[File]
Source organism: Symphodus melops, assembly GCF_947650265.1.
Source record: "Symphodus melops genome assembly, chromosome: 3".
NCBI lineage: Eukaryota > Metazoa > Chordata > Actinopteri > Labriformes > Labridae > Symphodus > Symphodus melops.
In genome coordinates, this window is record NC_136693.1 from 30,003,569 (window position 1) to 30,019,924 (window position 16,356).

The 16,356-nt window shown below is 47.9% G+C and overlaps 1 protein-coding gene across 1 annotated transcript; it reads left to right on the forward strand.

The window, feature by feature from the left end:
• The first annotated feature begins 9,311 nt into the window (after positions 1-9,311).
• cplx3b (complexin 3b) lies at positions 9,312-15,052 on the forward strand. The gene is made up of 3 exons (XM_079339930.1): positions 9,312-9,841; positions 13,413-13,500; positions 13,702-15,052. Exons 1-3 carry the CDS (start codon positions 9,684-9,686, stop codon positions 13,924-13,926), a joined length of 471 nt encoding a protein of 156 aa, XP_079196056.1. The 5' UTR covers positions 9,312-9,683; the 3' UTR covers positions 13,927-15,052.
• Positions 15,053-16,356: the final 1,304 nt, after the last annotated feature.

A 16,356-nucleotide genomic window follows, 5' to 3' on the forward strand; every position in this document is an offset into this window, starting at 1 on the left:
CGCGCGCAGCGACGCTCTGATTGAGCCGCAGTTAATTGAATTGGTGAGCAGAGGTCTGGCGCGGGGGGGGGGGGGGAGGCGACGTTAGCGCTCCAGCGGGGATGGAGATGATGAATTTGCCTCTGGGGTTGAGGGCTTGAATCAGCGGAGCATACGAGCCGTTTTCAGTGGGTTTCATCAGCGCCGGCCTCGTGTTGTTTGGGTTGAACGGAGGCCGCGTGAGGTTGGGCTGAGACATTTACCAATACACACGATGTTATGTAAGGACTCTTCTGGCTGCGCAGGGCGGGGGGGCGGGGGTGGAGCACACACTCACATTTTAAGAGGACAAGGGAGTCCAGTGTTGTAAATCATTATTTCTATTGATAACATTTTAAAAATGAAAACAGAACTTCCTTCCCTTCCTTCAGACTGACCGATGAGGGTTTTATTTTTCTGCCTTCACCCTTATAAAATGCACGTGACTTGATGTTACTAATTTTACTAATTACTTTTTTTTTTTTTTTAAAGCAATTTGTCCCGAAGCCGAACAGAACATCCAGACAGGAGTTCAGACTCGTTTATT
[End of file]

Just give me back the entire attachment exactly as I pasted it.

Source organism: Symphodus melops, assembly GCF_947650265.1.
Source record: "Symphodus melops genome assembly, chromosome: 3".
NCBI lineage: Eukaryota > Metazoa > Chordata > Actinopteri > Labriformes > Labridae > Symphodus > Symphodus melops.
In genome coordinates, this window is record NC_136693.1 from 30,003,569 (window position 1) to 30,019,924 (window position 16,356).

The 16,356-nt window shown below is 47.9% G+C and overlaps 1 protein-coding gene across 1 annotated transcript; it reads left to right on the forward strand.

The window, feature by feature from the left end:
• The first annotated feature begins 9,311 nt into the window (after positions 1-9,311).
• cplx3b (complexin 3b) lies at positions 9,312-15,052 on the forward strand. The gene is made up of 3 exons (XM_079339930.1): positions 9,312-9,841; positions 13,413-13,500; positions 13,702-15,052. Exons 1-3 carry the CDS (start codon positions 9,684-9,686, stop codon positions 13,924-13,926), a joined length of 471 nt encoding a protein of 156 aa, XP_079196056.1. The 5' UTR covers positions 9,312-9,683; the 3' UTR covers positions 13,927-15,052.
• Positions 15,053-16,356: the final 1,304 nt, after the last annotated feature.

A 16,356-nucleotide genomic window follows, 5' to 3' on the forward strand; every position in this document is an offset into this window, starting at 1 on the left:
CGCGCGCAGCGACGCTCTGATTGAGCCGCAGTTAATTGAATTGGTGAGCAGAGGTCTGGCGCGGGGGGGGGGGGGGAGGCGACGTTAGCGCTCCAGCGGGGATGGAGATGATGAATTTGCCTCTGGGGTTGAGGGCTTGAATCAGCGGAGCATACGAGCCGTTTTCAGTGGGTTTCATCAGCGCCGGCCTCGTGTTGTTTGGGTTGAACGGAGGCCGCGTGAGGTTGGGCTGAGACATTTACCAATACACACGATGTTATGTAAGGACTCTTCTGGCTGCGCAGGGCGGGGGGGCGGGGGTGGAGCACACACTCACATTTTAAGAGGACAAGGGAGTCCAGTGTTGTAAATCATTATTTCTATTGATAACATTTTAAAAATGAAAACAGAACTTCCTTCCCTTCCTTCAGACTGACCGATGAGGGTTTTATTTTTCTGCCTTCACCCTTATAAAATGCACGTGACTTGATGTTACTAATTTTACTAATTACTTTTTTTTTTTTTTTAAAGCAATTTGTCCCGAAGCCGAACAGAACATCCAGACAGGAGTTCAGACTCGTTTATT